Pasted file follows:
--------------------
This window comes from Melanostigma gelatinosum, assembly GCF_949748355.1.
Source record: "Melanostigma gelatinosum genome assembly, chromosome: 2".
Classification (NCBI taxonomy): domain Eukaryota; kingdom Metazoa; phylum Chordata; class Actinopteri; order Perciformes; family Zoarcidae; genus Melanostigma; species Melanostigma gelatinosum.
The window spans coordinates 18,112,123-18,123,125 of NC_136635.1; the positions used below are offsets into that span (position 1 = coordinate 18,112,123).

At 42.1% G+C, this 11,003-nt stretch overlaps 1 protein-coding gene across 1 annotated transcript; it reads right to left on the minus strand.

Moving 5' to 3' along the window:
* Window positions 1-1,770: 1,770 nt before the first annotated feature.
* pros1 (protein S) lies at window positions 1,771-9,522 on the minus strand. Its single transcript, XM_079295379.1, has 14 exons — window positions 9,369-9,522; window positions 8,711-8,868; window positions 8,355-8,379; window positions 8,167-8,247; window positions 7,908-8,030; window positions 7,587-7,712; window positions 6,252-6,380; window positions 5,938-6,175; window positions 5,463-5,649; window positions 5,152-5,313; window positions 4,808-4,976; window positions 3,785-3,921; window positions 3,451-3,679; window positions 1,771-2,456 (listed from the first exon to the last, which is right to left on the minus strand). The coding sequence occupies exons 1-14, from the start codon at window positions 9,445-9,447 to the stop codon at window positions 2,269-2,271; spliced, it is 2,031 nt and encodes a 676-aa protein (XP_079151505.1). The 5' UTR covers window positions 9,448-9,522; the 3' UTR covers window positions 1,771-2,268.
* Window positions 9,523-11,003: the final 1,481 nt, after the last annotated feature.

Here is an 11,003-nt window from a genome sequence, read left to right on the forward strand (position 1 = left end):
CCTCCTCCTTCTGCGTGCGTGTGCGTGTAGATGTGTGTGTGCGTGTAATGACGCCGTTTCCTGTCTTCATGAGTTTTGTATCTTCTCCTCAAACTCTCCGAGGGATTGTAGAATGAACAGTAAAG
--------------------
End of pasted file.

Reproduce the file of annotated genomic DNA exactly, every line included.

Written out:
This window comes from Melanostigma gelatinosum, assembly GCF_949748355.1.
Source record: "Melanostigma gelatinosum genome assembly, chromosome: 2".
Classification (NCBI taxonomy): domain Eukaryota; kingdom Metazoa; phylum Chordata; class Actinopteri; order Perciformes; family Zoarcidae; genus Melanostigma; species Melanostigma gelatinosum.
The window spans coordinates 18,112,123-18,123,125 of NC_136635.1; the positions used below are offsets into that span (position 1 = coordinate 18,112,123).

At 42.1% G+C, this 11,003-nt stretch overlaps 1 protein-coding gene across 1 annotated transcript; it reads right to left on the minus strand.

Moving 5' to 3' along the window:
* Window positions 1-1,770: 1,770 nt before the first annotated feature.
* pros1 (protein S) lies at window positions 1,771-9,522 on the minus strand. Its single transcript, XM_079295379.1, has 14 exons — window positions 9,369-9,522; window positions 8,711-8,868; window positions 8,355-8,379; window positions 8,167-8,247; window positions 7,908-8,030; window positions 7,587-7,712; window positions 6,252-6,380; window positions 5,938-6,175; window positions 5,463-5,649; window positions 5,152-5,313; window positions 4,808-4,976; window positions 3,785-3,921; window positions 3,451-3,679; window positions 1,771-2,456 (listed from the first exon to the last, which is right to left on the minus strand). The coding sequence occupies exons 1-14, from the start codon at window positions 9,445-9,447 to the stop codon at window positions 2,269-2,271; spliced, it is 2,031 nt and encodes a 676-aa protein (XP_079151505.1). The 5' UTR covers window positions 9,448-9,522; the 3' UTR covers window positions 1,771-2,268.
* Window positions 9,523-11,003: the final 1,481 nt, after the last annotated feature.

Here is an 11,003-nt window from a genome sequence, read left to right on the forward strand (position 1 = left end):
CCTCCTCCTTCTGCGTGCGTGTGCGTGTAGATGTGTGTGTGCGTGTAATGACGCCGTTTCCTGTCTTCATGAGTTTTGTATCTTCTCCTCAAACTCTCCGAGGGATTGTAGAATGAACAGTAAAG